Google launches Android. Now what?

Monday was G-Day as Google finally made public the worst-kept secret in wireless, announcing the development of Android, a Linux-based open software platform for mobile devices. Google also will lead a broad industry group, dubbed the Open Handset Alliance, formed with the stated goal of "fostering innovation on mobile devices and giving consumers a far better user experience than much of what is available on today's mobile platforms." The 34 members of the Open Handset Alliance include HTC, LG, Motorola and Samsung, which will reportedly manufacture Google OS-based handsets for commercial release sometime next year; operators Sprint, T-Mobile USA, NTT DoCoMo, KDDI and China Telecom; chipmakers Broadcom, Intel, Qualcomm and Texas Instruments; and related firms including SiRF Technology Holdings, Marvell Technology Group, Nvidia, Synaptics, Skype-owner eBay and Nuance Communications. (Somewhat conspicuous by its absence is Verizon Wireless, which was rumored to be in discussions with Google last week--but as I suggested a few days back in our sister publication FierceMobileContent, a VZW/Google deal always seemed remote at best, anyway.)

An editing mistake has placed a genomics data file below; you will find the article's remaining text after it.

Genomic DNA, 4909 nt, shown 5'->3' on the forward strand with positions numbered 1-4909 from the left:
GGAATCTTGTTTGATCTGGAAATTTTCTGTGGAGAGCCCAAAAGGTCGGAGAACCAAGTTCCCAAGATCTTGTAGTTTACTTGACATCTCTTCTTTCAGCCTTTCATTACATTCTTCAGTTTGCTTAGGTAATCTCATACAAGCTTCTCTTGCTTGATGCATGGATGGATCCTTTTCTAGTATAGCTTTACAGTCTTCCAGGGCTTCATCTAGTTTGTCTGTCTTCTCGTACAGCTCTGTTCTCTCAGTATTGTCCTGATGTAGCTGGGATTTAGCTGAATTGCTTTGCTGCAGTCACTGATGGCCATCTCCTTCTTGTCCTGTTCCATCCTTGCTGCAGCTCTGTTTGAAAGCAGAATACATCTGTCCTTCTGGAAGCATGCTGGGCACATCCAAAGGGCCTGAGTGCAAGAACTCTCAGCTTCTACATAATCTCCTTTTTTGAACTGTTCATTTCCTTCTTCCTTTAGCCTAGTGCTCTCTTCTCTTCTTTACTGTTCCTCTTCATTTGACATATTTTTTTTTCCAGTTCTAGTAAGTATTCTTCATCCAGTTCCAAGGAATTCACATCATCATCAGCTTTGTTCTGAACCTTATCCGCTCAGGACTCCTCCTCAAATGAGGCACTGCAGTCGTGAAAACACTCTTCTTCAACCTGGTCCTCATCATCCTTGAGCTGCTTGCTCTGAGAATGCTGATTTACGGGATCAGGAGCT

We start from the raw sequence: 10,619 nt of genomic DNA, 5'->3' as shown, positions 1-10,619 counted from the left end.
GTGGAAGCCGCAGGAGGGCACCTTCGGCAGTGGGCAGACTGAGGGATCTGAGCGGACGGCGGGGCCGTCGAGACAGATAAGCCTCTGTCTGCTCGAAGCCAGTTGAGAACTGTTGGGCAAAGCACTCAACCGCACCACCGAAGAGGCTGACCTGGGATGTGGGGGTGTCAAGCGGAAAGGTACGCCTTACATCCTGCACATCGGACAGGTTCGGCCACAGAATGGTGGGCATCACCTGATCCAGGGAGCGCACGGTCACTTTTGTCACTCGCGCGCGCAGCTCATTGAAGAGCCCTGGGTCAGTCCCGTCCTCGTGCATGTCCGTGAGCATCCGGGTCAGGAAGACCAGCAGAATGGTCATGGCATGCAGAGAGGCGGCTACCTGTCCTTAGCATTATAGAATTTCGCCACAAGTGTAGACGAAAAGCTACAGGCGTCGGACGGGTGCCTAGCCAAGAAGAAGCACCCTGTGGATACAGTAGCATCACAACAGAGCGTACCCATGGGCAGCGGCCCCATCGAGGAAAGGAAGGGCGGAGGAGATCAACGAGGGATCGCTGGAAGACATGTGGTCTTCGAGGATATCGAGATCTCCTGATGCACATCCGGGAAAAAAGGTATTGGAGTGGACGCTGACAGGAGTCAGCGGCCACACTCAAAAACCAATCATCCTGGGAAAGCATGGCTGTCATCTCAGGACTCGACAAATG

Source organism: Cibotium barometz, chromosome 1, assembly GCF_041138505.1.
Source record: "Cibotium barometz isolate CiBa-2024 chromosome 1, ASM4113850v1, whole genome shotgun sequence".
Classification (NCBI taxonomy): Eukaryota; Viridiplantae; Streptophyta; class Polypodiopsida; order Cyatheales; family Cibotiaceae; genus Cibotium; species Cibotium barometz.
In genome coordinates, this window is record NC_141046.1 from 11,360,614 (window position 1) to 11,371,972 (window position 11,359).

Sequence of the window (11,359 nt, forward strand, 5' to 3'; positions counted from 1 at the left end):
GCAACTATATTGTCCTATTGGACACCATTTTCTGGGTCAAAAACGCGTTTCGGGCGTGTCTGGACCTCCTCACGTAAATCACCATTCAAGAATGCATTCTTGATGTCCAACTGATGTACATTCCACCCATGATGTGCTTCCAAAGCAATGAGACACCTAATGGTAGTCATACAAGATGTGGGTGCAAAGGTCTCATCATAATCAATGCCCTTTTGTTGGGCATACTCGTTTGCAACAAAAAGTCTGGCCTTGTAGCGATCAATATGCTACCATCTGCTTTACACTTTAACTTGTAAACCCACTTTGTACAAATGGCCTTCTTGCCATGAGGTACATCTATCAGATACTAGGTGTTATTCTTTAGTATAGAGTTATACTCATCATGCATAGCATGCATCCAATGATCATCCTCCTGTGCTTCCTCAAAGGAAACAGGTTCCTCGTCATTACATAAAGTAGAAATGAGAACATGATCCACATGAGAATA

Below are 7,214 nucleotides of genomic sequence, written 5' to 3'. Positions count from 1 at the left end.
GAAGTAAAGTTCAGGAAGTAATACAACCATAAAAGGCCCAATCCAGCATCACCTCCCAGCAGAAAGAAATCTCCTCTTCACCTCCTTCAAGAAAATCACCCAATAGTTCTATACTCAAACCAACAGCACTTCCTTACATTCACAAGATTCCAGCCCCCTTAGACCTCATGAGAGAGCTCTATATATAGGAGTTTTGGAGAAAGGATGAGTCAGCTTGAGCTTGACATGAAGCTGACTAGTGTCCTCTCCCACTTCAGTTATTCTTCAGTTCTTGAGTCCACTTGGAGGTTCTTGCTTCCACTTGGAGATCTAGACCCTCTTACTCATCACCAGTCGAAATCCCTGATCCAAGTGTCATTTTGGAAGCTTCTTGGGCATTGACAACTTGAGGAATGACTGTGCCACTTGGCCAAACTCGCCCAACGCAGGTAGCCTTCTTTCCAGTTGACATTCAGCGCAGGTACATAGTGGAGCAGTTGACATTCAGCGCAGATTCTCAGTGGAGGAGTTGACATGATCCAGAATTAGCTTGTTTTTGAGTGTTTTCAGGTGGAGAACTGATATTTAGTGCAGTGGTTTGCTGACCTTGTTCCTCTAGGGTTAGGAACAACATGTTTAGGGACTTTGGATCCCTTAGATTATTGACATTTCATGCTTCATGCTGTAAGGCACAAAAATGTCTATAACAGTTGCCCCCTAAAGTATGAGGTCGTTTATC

The Open Handset Alliance turns upside-down the conventional mobile revenue model--Google will virtually give away software and services in exchange for income derived from targeted mobile advertising efforts. In its official press statement, Google promises the Android platform "will be made available under one of the most progressive, developer-friendly open-source licenses, which gives mobile operators and device manufacturers significant freedom and flexibility to design products." As early as next week, the Open Handset Alliance will issue its first SDK.

The gauntlet has officially been thrown. Google is in effect challenging developers to create their most cutting-edge, consumer-friendly mobile applications, promising total access to handset capabilities and tools. After all the complaining over the iPhone and Apple's Draconian approach to independent development, Google is unleashing a platform created specifically to support and reward innovation from any and all directions. What more could a developer realistically ask for? To paraphrase the familiar adage, G-Day is the first day of the rest of your life. -Jason